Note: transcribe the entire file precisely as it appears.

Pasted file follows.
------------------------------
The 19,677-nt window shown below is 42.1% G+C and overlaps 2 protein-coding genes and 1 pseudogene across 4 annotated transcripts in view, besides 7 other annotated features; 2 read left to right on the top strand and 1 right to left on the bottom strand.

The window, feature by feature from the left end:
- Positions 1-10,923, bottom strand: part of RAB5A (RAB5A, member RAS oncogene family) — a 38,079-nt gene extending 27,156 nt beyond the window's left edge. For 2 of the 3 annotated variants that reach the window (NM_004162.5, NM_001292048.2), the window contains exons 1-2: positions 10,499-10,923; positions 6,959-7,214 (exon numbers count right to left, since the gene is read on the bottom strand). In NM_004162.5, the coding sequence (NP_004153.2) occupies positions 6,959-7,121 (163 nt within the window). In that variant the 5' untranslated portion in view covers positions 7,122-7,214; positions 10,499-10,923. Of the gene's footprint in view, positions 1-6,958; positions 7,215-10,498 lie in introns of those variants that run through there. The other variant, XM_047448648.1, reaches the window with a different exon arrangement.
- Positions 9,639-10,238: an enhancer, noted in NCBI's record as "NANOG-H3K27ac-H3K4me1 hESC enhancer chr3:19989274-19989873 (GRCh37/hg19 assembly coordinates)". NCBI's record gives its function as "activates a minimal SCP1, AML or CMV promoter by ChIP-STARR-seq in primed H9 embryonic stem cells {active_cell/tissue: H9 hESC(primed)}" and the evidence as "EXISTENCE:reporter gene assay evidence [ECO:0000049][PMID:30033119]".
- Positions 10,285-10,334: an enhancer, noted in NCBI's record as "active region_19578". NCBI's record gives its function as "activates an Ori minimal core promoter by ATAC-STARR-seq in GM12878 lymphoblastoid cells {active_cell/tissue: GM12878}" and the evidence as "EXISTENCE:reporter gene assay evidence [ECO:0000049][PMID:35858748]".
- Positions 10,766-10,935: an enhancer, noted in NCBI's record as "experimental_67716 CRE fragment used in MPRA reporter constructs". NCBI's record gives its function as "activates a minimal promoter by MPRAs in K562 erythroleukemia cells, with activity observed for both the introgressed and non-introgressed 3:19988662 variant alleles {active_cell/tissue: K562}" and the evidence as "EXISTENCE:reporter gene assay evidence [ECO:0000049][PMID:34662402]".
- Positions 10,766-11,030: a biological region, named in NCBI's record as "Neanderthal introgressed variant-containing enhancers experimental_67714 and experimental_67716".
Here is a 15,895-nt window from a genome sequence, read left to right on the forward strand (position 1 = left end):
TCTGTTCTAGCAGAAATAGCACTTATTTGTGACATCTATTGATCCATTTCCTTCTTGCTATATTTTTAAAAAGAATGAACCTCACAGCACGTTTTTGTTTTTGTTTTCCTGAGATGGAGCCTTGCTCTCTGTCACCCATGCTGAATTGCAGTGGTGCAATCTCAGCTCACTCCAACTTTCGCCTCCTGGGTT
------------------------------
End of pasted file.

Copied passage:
The 19,677-nt window shown below is 42.1% G+C and overlaps 2 protein-coding genes and 1 pseudogene across 4 annotated transcripts in view, besides 7 other annotated features; 2 read left to right on the top strand and 1 right to left on the bottom strand.

The window, feature by feature from the left end:
- Positions 1-10,923, bottom strand: part of RAB5A (RAB5A, member RAS oncogene family) — a 38,079-nt gene extending 27,156 nt beyond the window's left edge. For 2 of the 3 annotated variants that reach the window (NM_004162.5, NM_001292048.2), the window contains exons 1-2: positions 10,499-10,923; positions 6,959-7,214 (exon numbers count right to left, since the gene is read on the bottom strand). In NM_004162.5, the coding sequence (NP_004153.2) occupies positions 6,959-7,121 (163 nt within the window). In that variant the 5' untranslated portion in view covers positions 7,122-7,214; positions 10,499-10,923. Of the gene's footprint in view, positions 1-6,958; positions 7,215-10,498 lie in introns of those variants that run through there. The other variant, XM_047448648.1, reaches the window with a different exon arrangement.
- Positions 9,639-10,238: an enhancer, noted in NCBI's record as "NANOG-H3K27ac-H3K4me1 hESC enhancer chr3:19989274-19989873 (GRCh37/hg19 assembly coordinates)". NCBI's record gives its function as "activates a minimal SCP1, AML or CMV promoter by ChIP-STARR-seq in primed H9 embryonic stem cells {active_cell/tissue: H9 hESC(primed)}" and the evidence as "EXISTENCE:reporter gene assay evidence [ECO:0000049][PMID:30033119]".
- Positions 10,285-10,334: an enhancer, noted in NCBI's record as "active region_19578". NCBI's record gives its function as "activates an Ori minimal core promoter by ATAC-STARR-seq in GM12878 lymphoblastoid cells {active_cell/tissue: GM12878}" and the evidence as "EXISTENCE:reporter gene assay evidence [ECO:0000049][PMID:35858748]".
- Positions 10,766-10,935: an enhancer, noted in NCBI's record as "experimental_67716 CRE fragment used in MPRA reporter constructs". NCBI's record gives its function as "activates a minimal promoter by MPRAs in K562 erythroleukemia cells, with activity observed for both the introgressed and non-introgressed 3:19988662 variant alleles {active_cell/tissue: K562}" and the evidence as "EXISTENCE:reporter gene assay evidence [ECO:0000049][PMID:34662402]".
- Positions 10,766-11,030: a biological region, named in NCBI's record as "Neanderthal introgressed variant-containing enhancers experimental_67714 and experimental_67716".
Here is a 15,895-nt window from a genome sequence, read left to right on the forward strand (position 1 = left end):
TCTGTTCTAGCAGAAATAGCACTTATTTGTGACATCTATTGATCCATTTCCTTCTTGCTATATTTTTAAAAAGAATGAACCTCACAGCACGTTTTTGTTTTTGTTTTCCTGAGATGGAGCCTTGCTCTCTGTCACCCATGCTGAATTGCAGTGGTGCAATCTCAGCTCACTCCAACTTTCGCCTCCTGGGTT